A screen grab from Portugal. The Man's new music video for "Who's Gonna Stop Me" 

Portugal. The Man’s new song, “Who’s Gonna Stop Me,” released on Indigenous Peoples’ Day, feels like an unexpected surprise, especially when you learn the song features "Weird Al" Yankovic. In the video, Yankovic plays a sort of shapeshifting coyote, a trickster in many Indigenous cultures of western North America.

“To us ‘Weird Al’ Yankovic has always been a figure of playful boundary-breaking. His work makes us take less seriously, the things that we take so seriously, like what’s cool, or what’s trendy,” the band wrote on the song description. “‘Weird Al’ Yankovic' has been an inspiration for Portugal. The Man since their inception until now.” 

But of course, the collaboration goes beyond ‘Weird Al’ and includes indigenous artists, friends, and organizations in an effort “to explore the possibilities of collaboration in this new time.”

The video, directed by Aaron Brown and Josué Rivas, features Acosia Red Elk—a world champion jingle dancer, creator of powwow yoga, and a member of the Umatilla Tribe. In between scenes of ‘Weird Al’ sneaking into a home near the Tongva Territory in Los Angeles, and the band lighting a fire in Chinook and Cowlitz territory, Red Elk walks through a boarded-up downtown Portland and dances in front of a graffitied Mark O. Hatfield Courthouse.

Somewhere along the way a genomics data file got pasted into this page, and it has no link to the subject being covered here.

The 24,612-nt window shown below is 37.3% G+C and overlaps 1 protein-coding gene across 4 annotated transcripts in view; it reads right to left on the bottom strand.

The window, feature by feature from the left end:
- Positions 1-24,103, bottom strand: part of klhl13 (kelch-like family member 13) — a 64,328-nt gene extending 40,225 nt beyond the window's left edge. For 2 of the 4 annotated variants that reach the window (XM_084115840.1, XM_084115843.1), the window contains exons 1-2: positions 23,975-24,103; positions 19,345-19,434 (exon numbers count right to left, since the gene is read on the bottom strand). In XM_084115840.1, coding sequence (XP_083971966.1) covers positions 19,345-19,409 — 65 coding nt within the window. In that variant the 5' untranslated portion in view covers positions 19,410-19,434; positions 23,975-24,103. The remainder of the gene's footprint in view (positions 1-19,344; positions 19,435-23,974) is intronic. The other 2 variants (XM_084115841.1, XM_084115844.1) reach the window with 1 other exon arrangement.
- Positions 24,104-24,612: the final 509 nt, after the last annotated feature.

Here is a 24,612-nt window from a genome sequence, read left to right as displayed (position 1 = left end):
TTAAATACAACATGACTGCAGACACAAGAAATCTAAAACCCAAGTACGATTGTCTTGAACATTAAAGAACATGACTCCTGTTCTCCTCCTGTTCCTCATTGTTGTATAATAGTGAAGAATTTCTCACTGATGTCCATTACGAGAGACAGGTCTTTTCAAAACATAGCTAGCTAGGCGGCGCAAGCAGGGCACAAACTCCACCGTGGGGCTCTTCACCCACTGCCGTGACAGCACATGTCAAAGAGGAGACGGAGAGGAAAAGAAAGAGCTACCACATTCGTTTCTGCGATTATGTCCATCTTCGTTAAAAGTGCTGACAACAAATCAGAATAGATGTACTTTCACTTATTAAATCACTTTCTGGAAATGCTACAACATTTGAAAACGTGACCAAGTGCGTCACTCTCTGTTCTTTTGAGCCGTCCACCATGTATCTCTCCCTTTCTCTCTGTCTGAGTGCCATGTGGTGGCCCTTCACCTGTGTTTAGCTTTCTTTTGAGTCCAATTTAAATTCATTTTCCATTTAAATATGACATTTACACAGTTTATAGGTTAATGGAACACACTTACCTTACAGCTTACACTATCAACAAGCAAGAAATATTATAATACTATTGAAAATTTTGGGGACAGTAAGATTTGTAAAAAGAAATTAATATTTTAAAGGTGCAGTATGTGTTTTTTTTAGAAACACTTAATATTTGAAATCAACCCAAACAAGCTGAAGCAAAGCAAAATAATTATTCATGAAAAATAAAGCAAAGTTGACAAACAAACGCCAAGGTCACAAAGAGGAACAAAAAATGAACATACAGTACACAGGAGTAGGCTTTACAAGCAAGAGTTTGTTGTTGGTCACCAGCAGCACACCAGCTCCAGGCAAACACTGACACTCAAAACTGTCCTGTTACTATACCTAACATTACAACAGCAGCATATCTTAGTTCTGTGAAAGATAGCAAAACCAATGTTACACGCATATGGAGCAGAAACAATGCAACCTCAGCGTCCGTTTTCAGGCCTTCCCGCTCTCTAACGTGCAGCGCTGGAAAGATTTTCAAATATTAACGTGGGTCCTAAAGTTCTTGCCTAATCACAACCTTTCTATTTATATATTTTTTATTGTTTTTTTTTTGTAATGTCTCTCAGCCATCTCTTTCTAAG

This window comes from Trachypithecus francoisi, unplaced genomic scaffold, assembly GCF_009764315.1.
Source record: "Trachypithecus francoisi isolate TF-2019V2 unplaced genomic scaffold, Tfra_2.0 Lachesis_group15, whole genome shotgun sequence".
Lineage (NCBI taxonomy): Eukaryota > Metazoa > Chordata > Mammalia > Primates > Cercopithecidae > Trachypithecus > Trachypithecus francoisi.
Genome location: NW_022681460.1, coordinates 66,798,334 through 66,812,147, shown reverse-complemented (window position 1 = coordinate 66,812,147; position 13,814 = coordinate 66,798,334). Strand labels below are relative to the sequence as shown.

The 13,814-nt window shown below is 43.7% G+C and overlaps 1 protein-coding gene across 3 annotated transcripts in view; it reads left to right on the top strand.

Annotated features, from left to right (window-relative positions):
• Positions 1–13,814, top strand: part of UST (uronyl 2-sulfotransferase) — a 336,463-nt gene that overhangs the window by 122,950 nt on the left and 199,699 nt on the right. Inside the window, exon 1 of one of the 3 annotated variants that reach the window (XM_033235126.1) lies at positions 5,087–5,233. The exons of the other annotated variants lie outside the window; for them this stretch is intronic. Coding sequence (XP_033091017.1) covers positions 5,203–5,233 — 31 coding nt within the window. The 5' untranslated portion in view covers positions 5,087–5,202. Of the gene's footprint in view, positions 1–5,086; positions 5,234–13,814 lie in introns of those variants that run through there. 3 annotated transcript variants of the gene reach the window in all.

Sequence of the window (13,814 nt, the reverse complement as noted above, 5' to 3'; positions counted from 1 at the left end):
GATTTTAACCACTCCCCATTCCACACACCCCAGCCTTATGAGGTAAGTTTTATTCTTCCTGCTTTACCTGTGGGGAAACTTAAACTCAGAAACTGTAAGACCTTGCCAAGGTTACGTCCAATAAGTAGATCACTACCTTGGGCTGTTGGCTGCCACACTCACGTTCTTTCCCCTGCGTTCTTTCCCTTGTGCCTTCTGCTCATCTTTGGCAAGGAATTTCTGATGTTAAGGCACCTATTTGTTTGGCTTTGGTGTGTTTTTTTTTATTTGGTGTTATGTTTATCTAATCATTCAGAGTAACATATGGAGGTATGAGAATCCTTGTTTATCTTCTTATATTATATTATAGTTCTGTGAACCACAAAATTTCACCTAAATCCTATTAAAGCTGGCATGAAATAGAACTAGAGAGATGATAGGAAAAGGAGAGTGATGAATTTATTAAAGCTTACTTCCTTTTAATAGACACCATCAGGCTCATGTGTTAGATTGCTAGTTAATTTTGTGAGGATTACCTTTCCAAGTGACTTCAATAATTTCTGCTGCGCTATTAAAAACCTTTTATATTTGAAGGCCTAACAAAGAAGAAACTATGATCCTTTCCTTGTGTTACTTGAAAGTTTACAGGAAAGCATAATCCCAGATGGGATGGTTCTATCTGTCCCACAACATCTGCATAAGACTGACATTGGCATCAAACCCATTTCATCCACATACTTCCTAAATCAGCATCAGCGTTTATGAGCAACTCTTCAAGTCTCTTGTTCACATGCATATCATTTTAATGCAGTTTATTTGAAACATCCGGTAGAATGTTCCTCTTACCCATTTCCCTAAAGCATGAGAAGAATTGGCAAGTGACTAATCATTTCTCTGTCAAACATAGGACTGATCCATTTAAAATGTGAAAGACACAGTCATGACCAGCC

“Working on this video was all about the process for me, being able to collaborate and make something with Portugal. The Man, ‘Weird Al’, and our Indigenous relatives was healing,” Rivas said in a statement. “We are in a moment in need of weaving, collaboration, and building bridges. We are all future ancestors and when [we] make things together, we are powerful. Tlazocamati.”

Coinciding with the release and Indigenous Peoples’ Day, the P.T.M. Foundation released a new limited-run T-shirt. Proceeds from the shirt will be split between the Navajo Clean Water Project (to which the band has recently donated $20,000) and addressing the water crisis the Confederated Tribes of Warm Springs is experiencing.

Also on the T-shirt front, the P.T.M Foundation recently launched a new shirt, designed in collaboration with Rivas, to support the National Native American Boarding School Healing Coalition’s “We Love You” campaign, which supports Indigenous Elders who survived the Indian boarding school system.

Show Comments